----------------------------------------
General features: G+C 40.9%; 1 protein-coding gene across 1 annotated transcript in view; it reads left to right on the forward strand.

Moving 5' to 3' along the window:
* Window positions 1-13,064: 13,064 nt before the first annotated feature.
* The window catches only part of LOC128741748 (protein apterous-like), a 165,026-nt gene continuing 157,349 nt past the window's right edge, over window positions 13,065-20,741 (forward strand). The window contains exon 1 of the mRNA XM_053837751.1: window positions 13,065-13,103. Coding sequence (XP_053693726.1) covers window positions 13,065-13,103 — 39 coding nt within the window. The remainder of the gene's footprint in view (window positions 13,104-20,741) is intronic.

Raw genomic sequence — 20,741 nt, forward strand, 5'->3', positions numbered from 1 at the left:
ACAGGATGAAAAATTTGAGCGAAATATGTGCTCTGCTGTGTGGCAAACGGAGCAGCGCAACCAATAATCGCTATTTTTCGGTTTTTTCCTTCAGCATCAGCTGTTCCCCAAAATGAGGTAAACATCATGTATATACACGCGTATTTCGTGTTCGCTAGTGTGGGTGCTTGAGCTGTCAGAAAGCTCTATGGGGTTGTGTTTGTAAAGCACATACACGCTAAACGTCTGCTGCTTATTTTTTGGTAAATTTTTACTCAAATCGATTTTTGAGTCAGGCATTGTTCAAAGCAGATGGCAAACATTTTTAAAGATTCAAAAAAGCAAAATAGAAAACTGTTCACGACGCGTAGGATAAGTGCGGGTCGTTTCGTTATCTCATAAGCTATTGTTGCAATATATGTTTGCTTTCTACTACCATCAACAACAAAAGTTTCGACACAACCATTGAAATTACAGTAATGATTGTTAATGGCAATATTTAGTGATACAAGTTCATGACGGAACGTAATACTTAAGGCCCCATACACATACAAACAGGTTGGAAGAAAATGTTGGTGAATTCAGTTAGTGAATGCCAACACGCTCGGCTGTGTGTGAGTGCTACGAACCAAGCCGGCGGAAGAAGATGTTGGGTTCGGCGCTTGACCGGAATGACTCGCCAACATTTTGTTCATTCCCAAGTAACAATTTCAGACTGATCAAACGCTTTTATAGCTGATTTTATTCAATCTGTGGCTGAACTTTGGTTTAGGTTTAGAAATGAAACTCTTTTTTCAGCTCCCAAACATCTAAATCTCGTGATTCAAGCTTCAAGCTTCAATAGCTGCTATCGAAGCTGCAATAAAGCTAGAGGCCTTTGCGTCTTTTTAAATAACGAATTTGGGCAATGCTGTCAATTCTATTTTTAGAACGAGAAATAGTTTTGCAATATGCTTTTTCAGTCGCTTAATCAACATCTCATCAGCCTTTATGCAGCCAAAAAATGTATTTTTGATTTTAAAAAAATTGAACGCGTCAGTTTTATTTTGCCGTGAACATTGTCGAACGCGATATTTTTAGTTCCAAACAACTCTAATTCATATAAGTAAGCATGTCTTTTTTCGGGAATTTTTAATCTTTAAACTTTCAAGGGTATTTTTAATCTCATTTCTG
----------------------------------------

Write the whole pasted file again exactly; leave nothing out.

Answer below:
General features: G+C 40.9%; 1 protein-coding gene across 1 annotated transcript in view; it reads left to right on the forward strand.

Moving 5' to 3' along the window:
* Window positions 1-13,064: 13,064 nt before the first annotated feature.
* The window catches only part of LOC128741748 (protein apterous-like), a 165,026-nt gene continuing 157,349 nt past the window's right edge, over window positions 13,065-20,741 (forward strand). The window contains exon 1 of the mRNA XM_053837751.1: window positions 13,065-13,103. Coding sequence (XP_053693726.1) covers window positions 13,065-13,103 — 39 coding nt within the window. The remainder of the gene's footprint in view (window positions 13,104-20,741) is intronic.

Raw genomic sequence — 20,741 nt, forward strand, 5'->3', positions numbered from 1 at the left:
ACAGGATGAAAAATTTGAGCGAAATATGTGCTCTGCTGTGTGGCAAACGGAGCAGCGCAACCAATAATCGCTATTTTTCGGTTTTTTCCTTCAGCATCAGCTGTTCCCCAAAATGAGGTAAACATCATGTATATACACGCGTATTTCGTGTTCGCTAGTGTGGGTGCTTGAGCTGTCAGAAAGCTCTATGGGGTTGTGTTTGTAAAGCACATACACGCTAAACGTCTGCTGCTTATTTTTTGGTAAATTTTTACTCAAATCGATTTTTGAGTCAGGCATTGTTCAAAGCAGATGGCAAACATTTTTAAAGATTCAAAAAAGCAAAATAGAAAACTGTTCACGACGCGTAGGATAAGTGCGGGTCGTTTCGTTATCTCATAAGCTATTGTTGCAATATATGTTTGCTTTCTACTACCATCAACAACAAAAGTTTCGACACAACCATTGAAATTACAGTAATGATTGTTAATGGCAATATTTAGTGATACAAGTTCATGACGGAACGTAATACTTAAGGCCCCATACACATACAAACAGGTTGGAAGAAAATGTTGGTGAATTCAGTTAGTGAATGCCAACACGCTCGGCTGTGTGTGAGTGCTACGAACCAAGCCGGCGGAAGAAGATGTTGGGTTCGGCGCTTGACCGGAATGACTCGCCAACATTTTGTTCATTCCCAAGTAACAATTTCAGACTGATCAAACGCTTTTATAGCTGATTTTATTCAATCTGTGGCTGAACTTTGGTTTAGGTTTAGAAATGAAACTCTTTTTTCAGCTCCCAAACATCTAAATCTCGTGATTCAAGCTTCAAGCTTCAATAGCTGCTATCGAAGCTGCAATAAAGCTAGAGGCCTTTGCGTCTTTTTAAATAACGAATTTGGGCAATGCTGTCAATTCTATTTTTAGAACGAGAAATAGTTTTGCAATATGCTTTTTCAGTCGCTTAATCAACATCTCATCAGCCTTTATGCAGCCAAAAAATGTATTTTTGATTTTAAAAAAATTGAACGCGTCAGTTTTATTTTGCCGTGAACATTGTCGAACGCGATATTTTTAGTTCCAAACAACTCTAATTCATATAAGTAAGCATGTCTTTTTTCGGGAATTTTTAATCTTTAAACTTTCAAGGGTATTTTTAATCTCATTTCTG